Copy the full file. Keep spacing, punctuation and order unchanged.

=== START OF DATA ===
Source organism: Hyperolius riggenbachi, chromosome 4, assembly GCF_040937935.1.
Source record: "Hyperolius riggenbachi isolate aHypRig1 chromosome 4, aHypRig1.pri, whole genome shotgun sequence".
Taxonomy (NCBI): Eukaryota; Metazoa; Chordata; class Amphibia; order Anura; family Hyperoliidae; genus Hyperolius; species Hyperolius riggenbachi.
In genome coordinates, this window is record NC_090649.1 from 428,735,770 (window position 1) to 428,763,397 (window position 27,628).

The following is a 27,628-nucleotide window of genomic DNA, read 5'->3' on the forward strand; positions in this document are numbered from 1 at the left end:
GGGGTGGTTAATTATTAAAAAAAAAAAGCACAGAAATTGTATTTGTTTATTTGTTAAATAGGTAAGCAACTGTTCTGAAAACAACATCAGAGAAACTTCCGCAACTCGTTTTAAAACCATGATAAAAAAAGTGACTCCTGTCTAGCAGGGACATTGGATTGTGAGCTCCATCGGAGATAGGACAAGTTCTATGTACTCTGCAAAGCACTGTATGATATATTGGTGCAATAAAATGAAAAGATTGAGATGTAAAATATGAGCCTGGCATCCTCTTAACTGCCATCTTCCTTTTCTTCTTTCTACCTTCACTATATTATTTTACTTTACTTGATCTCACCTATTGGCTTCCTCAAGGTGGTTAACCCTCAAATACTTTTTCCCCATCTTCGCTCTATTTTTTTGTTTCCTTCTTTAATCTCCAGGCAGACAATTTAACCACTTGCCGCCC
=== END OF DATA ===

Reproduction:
Source organism: Hyperolius riggenbachi, chromosome 4, assembly GCF_040937935.1.
Source record: "Hyperolius riggenbachi isolate aHypRig1 chromosome 4, aHypRig1.pri, whole genome shotgun sequence".
Taxonomy (NCBI): Eukaryota; Metazoa; Chordata; class Amphibia; order Anura; family Hyperoliidae; genus Hyperolius; species Hyperolius riggenbachi.
In genome coordinates, this window is record NC_090649.1 from 428,735,770 (window position 1) to 428,763,397 (window position 27,628).

The following is a 27,628-nucleotide window of genomic DNA, read 5'->3' on the forward strand; positions in this document are numbered from 1 at the left end:
GGGGTGGTTAATTATTAAAAAAAAAAAGCACAGAAATTGTATTTGTTTATTTGTTAAATAGGTAAGCAACTGTTCTGAAAACAACATCAGAGAAACTTCCGCAACTCGTTTTAAAACCATGATAAAAAAAGTGACTCCTGTCTAGCAGGGACATTGGATTGTGAGCTCCATCGGAGATAGGACAAGTTCTATGTACTCTGCAAAGCACTGTATGATATATTGGTGCAATAAAATGAAAAGATTGAGATGTAAAATATGAGCCTGGCATCCTCTTAACTGCCATCTTCCTTTTCTTCTTTCTACCTTCACTATATTATTTTACTTTACTTGATCTCACCTATTGGCTTCCTCAAGGTGGTTAACCCTCAAATACTTTTTCCCCATCTTCGCTCTATTTTTTTGTTTCCTTCTTTAATCTCCAGGCAGACAATTTAACCACTTGCCGCCC